People, not technology, are leading the new fund administration revolution
It’s no secret that general partners (GPs) at funds are looking for fund administrators with the best technology to reduce costs while processing and harnessing the data they produce daily. While many in “new fund administration” have embraced automation, machine learning and other innovations. I feel duty bound to tell GPs that, though they might come to new fund administrators looking for tech solutions, they ultimately stay because of people.
GPs sometimes put too much emphasis on technology. Technology’s just the first step to understanding the broader new fund administration model.
The key is that tech used right, unlocks talents in people, freeing them up to focus on the creative, empathetic and nuanced aspects of the client engagement that offers GPs value-add solutions to complex and dynamic problems. That’s an important insight, because GPs, like everyone else, often assimilate new technologies into their workflows. But those same asset managers will continue to value people who understand and address their needs.
Fund managers value the transparency and services that the technology supporting new fund administration affords. But they still pick up the phone and call us when they want to really talk about solutions. Relationships matter like they always have.
The question is, how can new fund administrators improve their client services? Since we already know that our technology empowers, rather than replaces, people, and we know that clients expect to reach out to people, we might improve services by granting clients more and closer access to the people administering their funds.
Access is not as open as it should be in most fund administrators, where fund accountants, investor facing relationship managers and others traditionally operate in silos. One unit of the firm performs one job in isolation from the others. Technology has rendered that model obsolete today. Individuals within fund administrators must have specific expertise, to be sure. But there is no reason that fund administrators can’t work with clients with the same flexibility, speed and responsiveness more usually associated with, say, private equity firms.
In the same way that private equity chief financial officers (CFOs) turn to their internal teams for big-picture-thinking, there’s room for them to similarly consider new fund administrators. Technology helps to quickly identify the cause of a client’s concern or question and, because the tech does that behind-the-scenes work, fund administrators are empowered to deliver more boutique-like services to clients than would have been possible in the past. And those services are made most impactful by ensuring a CFO has access to, and relationships with, every member of the fund administrator’s team.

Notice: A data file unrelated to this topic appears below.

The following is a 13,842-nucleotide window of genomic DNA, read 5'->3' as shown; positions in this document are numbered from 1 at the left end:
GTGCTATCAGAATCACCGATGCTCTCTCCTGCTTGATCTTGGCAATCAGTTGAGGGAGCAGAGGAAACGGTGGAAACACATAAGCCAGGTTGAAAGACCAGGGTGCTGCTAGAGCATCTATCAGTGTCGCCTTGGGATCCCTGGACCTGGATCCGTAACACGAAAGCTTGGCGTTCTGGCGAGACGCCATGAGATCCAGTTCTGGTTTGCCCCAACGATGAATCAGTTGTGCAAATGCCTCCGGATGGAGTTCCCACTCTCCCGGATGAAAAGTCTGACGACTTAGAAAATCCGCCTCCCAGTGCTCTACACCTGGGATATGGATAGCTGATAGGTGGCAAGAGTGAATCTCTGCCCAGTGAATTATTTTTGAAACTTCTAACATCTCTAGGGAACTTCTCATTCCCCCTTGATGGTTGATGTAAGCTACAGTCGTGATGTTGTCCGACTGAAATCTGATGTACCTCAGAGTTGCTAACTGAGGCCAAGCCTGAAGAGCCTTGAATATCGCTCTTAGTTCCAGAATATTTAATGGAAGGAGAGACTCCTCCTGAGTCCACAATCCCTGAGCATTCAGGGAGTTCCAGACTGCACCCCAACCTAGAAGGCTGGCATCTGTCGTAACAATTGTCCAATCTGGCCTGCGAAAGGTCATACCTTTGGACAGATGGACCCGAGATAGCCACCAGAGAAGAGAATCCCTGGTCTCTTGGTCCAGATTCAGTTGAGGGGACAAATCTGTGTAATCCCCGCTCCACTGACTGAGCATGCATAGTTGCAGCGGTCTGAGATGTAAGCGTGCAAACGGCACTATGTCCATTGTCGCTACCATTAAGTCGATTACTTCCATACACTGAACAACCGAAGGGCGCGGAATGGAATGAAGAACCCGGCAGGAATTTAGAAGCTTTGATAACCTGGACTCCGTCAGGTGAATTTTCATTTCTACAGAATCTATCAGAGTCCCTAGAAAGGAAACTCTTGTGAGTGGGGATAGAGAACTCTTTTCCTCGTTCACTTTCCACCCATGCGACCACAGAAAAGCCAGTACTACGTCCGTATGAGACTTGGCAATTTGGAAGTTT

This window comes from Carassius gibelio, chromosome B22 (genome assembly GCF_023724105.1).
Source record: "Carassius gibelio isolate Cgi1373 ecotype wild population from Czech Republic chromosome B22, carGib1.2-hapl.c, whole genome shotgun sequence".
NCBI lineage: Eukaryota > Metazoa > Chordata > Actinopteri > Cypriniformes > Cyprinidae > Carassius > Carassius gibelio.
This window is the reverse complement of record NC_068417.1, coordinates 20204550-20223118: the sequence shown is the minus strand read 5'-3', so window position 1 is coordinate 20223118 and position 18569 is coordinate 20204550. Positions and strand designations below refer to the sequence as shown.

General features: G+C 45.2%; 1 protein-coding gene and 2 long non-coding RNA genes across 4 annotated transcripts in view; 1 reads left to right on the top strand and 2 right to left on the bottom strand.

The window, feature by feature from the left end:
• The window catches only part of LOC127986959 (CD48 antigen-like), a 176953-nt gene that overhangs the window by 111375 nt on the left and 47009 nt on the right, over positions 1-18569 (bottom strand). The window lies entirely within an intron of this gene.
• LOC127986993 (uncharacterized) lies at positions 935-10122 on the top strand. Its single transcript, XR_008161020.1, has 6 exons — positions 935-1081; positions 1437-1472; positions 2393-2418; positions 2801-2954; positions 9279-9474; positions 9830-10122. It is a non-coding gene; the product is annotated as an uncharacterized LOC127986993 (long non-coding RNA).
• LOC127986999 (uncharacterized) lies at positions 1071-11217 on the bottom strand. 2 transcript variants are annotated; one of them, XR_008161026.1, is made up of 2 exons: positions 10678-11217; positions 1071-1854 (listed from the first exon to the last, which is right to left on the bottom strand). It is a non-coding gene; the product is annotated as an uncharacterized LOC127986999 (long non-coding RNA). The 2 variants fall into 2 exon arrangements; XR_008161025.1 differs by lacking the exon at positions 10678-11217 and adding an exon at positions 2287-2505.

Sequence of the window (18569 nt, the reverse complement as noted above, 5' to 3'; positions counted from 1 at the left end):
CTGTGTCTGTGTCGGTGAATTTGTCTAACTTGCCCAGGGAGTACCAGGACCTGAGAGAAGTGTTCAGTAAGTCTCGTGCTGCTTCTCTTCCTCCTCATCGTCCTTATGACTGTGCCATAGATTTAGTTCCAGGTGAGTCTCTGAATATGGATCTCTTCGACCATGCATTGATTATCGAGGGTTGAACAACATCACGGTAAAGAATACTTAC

I know that’s easier said than done. GPs at funds often complain about turnover, that the individuals servicing their essential day-to-day needs come and go. In fact, turnover is a big reason why many fund administrators do not connect mid to lower-level client services members directly with their clients. Taking people out of their siloes helps reduce turnover, creates more cohesive teams and more opportunities for professional development, and empowers individuals to take on more, not less, responsibility where it suits them most. Make no mistake: asset managers want to benefit from collaboration. But turnover and the siloed service model that dominates legacy fund administrators makes them feel like a product on an assembly line. More facetime is better.
This new framework means seamless fund administration for asset managers who need and deserve services from someone who doesn’t feel like a third-party. GPs want administrators who can act as a true part of the internal team. The trust required to do that doesn’t come from fund administrators’ technology – it comes from relationships with the people. Private equity funds behave this way. The fund administrators who serve them can do the same.